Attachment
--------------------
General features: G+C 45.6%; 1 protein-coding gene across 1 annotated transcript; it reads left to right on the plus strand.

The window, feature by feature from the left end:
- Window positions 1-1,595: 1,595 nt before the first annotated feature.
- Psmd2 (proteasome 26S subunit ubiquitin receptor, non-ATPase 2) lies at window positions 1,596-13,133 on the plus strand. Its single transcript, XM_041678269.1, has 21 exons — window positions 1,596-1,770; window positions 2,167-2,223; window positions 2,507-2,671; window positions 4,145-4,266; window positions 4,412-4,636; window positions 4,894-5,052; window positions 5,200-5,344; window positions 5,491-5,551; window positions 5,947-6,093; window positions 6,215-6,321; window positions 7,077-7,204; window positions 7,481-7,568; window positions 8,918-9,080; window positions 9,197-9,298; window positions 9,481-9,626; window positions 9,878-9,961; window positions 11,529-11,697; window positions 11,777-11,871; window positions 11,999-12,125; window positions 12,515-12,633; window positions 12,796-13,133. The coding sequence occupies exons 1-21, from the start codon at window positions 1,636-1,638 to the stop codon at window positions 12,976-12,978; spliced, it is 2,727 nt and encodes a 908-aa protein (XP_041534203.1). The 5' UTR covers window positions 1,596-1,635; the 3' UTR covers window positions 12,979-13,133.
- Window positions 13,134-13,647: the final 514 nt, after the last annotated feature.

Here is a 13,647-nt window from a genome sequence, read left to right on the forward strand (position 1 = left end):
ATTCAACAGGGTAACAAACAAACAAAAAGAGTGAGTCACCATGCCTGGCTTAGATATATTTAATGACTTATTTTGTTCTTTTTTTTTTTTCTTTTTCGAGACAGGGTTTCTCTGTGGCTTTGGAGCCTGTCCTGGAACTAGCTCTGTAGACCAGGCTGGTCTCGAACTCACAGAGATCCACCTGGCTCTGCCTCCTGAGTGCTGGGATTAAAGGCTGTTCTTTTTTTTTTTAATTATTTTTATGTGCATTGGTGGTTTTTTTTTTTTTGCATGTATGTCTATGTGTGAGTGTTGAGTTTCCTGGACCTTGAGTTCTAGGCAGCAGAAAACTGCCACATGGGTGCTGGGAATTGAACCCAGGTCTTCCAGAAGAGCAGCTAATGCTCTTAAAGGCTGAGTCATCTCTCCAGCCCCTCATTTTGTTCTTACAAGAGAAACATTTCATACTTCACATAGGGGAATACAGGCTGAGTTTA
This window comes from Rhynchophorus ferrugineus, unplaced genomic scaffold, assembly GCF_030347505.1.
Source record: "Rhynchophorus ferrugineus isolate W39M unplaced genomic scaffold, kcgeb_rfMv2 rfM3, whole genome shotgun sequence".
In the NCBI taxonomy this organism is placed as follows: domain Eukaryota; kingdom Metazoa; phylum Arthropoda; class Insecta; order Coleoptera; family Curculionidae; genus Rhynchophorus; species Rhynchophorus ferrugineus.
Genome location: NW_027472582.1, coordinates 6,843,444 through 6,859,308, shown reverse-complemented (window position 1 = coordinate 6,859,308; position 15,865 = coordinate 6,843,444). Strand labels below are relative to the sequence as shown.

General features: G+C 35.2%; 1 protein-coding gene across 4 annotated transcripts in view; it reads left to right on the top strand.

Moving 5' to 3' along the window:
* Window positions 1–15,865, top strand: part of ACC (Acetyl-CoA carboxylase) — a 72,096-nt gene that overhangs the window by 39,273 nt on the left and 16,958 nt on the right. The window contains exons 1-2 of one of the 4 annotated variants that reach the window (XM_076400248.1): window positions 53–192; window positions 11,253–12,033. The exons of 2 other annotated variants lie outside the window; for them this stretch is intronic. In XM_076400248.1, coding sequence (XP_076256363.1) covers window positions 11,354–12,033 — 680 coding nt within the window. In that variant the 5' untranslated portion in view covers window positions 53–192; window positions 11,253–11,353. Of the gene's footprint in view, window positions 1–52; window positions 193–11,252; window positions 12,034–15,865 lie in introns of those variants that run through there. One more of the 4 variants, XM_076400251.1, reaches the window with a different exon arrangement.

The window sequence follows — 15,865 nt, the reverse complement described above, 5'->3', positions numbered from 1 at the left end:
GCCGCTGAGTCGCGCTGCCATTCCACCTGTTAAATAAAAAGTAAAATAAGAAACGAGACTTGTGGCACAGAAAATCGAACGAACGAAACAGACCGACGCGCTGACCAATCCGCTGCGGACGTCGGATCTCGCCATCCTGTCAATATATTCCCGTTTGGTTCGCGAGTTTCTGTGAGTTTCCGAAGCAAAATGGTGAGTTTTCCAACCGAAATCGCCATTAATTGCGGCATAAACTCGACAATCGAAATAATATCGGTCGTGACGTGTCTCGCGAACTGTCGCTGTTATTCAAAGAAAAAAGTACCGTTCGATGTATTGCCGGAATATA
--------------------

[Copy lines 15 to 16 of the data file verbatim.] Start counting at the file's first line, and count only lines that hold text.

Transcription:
The window sequence follows — 15,865 nt, the reverse complement described above, 5'->3', positions numbered from 1 at the left end:
GCCGCTGAGTCGCGCTGCCATTCCACCTGTTAAATAAAAAGTAAAATAAGAAACGAGACTTGTGGCACAGAAAATCGAACGAACGAAACAGACCGACGCGCTGACCAATCCGCTGCGGACGTCGGATCTCGCCATCCTGTCAATATATTCCCGTTTGGTTCGCGAGTTTCTGTGAGTTTCCGAAGCAAAATGGTGAGTTTTCCAACCGAAATCGCCATTAATTGCGGCATAAACTCGACAATCGAAATAATATCGGTCGTGACGTGTCTCGCGAACTGTCGCTGTTATTCAAAGAAAAAAGTACCGTTCGATGTATTGCCGGAATATA